Gutierrez, who had won office on a populist platform, was initially counted among the group of progressive Latin American leaders. However, three months after assuming office he changed tack and started vigorously implementing the policies dictated by western financial institutions. Ecuador is the fifth biggest producer of oil in Latin America and the second largest exporter of oil to the U.S. from the region. But as in the case of many other oil-exporting countries of the world, a rapacious elite mismanaged the economy. An estimated 70 per cent of the population lives in poverty.

The last government did little to address the question of poverty. Instead, after an agreement with the International Monetary Fund (IMF) in 2003, 70 per cent of the national budget was earmarked for the servicing of foreign debt and only 10 per cent was allocated to health and education. At the behest of the IMF and the World Bank, Gutierrez cut the subsidies on food and cooking oil. Like his predecessor in office, Gutierrez lent support to the American agenda in the region, including "Plan Colombia".

Many in Latin America are of the opinion that the "Plan" is aimed at destabilising the progressive governments in the region while at the same time undermining popular movements. In January last year, Ecuadorians and Colombians worked together to capture Ricardo Palmera, an important leader of the main guerilla group in Colombia, the Revolutionary Armed Forces of Colombia (FARC). Palmera was captured in Quito and promptly extradited to the U.S., to face charges of drug-trafficking and kidnapping. Gutierrez was one of the first Latin American leaders to offer support to President George W. Bush's war on Iraq.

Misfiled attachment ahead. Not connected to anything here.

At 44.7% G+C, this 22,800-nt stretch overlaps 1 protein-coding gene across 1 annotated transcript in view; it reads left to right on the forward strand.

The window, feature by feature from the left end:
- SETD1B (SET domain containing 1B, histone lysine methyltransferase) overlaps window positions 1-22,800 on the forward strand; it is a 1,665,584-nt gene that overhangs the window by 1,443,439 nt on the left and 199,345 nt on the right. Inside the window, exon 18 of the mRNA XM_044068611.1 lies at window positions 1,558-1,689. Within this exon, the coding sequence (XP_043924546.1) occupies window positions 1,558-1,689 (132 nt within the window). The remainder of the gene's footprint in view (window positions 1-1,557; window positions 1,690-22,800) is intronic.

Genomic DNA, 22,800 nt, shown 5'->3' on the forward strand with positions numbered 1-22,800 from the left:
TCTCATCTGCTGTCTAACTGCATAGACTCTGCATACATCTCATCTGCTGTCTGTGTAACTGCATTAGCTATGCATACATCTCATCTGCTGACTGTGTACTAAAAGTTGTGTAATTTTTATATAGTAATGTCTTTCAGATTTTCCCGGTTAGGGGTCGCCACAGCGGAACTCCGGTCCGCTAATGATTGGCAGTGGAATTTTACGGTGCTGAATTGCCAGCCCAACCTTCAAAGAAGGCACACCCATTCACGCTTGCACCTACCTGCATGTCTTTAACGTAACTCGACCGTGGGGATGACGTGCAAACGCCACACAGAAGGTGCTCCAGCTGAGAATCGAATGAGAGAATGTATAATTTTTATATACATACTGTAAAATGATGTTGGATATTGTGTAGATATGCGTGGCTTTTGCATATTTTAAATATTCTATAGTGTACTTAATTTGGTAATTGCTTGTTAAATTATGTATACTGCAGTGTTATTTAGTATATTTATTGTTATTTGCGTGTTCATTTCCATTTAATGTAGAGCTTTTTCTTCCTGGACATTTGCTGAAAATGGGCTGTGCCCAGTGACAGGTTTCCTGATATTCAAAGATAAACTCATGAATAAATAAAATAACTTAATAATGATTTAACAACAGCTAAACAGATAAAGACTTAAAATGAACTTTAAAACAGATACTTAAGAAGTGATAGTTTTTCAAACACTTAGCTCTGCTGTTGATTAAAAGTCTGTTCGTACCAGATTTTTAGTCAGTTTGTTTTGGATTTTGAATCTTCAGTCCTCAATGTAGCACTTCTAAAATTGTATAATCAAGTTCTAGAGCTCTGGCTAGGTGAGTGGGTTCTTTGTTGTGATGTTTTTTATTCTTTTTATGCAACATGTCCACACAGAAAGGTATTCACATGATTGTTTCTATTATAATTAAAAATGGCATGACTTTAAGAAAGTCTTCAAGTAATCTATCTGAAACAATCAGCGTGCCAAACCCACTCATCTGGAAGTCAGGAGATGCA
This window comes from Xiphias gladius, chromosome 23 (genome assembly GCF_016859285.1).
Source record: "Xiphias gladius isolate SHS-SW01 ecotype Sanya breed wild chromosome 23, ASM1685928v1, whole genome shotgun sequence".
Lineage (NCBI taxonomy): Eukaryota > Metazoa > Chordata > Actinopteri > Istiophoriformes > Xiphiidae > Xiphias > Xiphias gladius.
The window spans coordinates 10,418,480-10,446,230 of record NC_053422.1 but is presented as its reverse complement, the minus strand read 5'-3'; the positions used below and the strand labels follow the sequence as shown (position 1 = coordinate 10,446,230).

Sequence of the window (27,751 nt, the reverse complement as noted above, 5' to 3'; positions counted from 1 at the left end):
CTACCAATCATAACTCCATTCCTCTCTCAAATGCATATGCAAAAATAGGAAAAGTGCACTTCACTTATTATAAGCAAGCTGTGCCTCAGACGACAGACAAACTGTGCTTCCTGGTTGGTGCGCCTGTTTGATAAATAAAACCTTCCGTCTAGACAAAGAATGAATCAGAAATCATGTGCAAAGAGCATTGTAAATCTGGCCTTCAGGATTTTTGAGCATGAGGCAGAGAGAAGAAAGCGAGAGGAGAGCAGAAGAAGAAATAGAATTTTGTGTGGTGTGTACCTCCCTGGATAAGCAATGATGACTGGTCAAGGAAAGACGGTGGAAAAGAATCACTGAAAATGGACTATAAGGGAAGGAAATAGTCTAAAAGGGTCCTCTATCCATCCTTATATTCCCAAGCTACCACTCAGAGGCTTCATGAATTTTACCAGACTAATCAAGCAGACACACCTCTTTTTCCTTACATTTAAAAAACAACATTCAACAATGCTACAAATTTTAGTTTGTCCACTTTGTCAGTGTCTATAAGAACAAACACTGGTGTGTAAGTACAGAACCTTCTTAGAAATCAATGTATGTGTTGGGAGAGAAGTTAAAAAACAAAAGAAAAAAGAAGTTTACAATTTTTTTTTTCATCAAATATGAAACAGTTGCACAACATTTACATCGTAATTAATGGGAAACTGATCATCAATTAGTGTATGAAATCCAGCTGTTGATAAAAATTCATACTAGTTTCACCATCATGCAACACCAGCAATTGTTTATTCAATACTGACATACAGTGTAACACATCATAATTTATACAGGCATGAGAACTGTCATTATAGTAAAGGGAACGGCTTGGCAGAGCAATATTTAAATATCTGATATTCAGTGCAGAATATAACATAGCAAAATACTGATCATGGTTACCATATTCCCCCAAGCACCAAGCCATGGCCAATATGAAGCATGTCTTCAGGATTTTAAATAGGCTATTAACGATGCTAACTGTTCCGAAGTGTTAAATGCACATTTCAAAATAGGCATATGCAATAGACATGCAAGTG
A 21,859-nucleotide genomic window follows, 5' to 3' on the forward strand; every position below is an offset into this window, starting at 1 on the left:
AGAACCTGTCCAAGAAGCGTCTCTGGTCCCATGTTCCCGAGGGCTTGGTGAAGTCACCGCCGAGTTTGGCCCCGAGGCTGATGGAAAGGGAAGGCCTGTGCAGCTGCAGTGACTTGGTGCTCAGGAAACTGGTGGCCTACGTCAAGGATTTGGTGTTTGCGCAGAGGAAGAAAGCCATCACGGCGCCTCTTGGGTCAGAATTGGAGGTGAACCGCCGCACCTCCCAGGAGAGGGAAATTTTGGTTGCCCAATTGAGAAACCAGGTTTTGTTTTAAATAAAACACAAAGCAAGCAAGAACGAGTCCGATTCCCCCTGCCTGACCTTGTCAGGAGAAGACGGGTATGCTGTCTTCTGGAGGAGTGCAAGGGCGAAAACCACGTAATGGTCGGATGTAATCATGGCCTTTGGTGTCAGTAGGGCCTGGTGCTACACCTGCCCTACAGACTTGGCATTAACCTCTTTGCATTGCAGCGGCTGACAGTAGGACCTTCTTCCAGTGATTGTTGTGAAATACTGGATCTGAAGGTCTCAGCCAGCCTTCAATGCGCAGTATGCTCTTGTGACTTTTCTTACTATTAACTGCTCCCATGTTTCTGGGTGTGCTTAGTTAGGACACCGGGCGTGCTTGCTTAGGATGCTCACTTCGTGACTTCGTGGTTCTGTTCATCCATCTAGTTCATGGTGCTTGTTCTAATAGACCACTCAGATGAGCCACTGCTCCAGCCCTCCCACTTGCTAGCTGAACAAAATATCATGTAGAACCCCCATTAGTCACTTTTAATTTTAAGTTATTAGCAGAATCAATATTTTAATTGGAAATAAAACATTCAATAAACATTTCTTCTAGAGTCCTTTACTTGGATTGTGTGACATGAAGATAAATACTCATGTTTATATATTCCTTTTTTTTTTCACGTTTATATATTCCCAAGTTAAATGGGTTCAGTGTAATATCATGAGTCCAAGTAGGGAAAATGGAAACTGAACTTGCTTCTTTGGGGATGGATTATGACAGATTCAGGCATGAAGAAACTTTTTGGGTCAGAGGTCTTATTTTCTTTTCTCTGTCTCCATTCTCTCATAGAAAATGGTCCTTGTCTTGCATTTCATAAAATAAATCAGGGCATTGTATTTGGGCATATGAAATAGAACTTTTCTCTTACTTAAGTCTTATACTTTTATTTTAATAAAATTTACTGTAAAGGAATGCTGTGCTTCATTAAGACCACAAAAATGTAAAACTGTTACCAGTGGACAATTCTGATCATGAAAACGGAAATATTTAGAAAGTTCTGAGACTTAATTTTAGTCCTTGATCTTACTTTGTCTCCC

The OAS questioned the constitutionality of Gutierrez's removal from the presidency and asked the new government for an explanation. The government has defended its action by arguing that there is a clause in the country's Constitution that allows the Congress to remove a President for "abandonment of the post" and that the action was "supported by the Ecuadorians". The disbanding of the Supreme Court and the declaration of "a state of emergency" by the former President are also being cited as unconstitutional acts by the new government.

Elections are due only after a year and a half. The new President can try and hold on to power until then or go in for early elections. He has a difficult task ahead as he lacks a majority in the Congress. The country is also currently without a Supreme Court.

Palacio is a man with progressive views. As Vice-President, he had opposed the steep budgetary cuts in social spending, and, one of his first acts as President was to appoint a left-wing economist, Rafael Correa, as the Finance Minister. The new government has been critical of the American military presence in the country and the IMF-dictated fiscal responsibility law.

The new government has indicated that like the Venezuelan government, it will use the burgeoning oil revenue to revive the social sector instead of using it mainly for servicing foreign debt. Palacio will be dependant on the support of the centre-left "Democracia Popular" Party and the Social-Christian Party, which together have a sizable presence in the Congress. The new President has already signalled that he wants the indigenous communities back into the political mainstream. Gutierrez's victory at the polls in 2002 was mainly because of the support of indigenous groups.

In the short run at least, the Bush administration has lost yet another ally in the region. The U.S. has never been more isolated in Latin America as it is now. Today, it has the assured support of only a handful of countries, most of them located in Central America.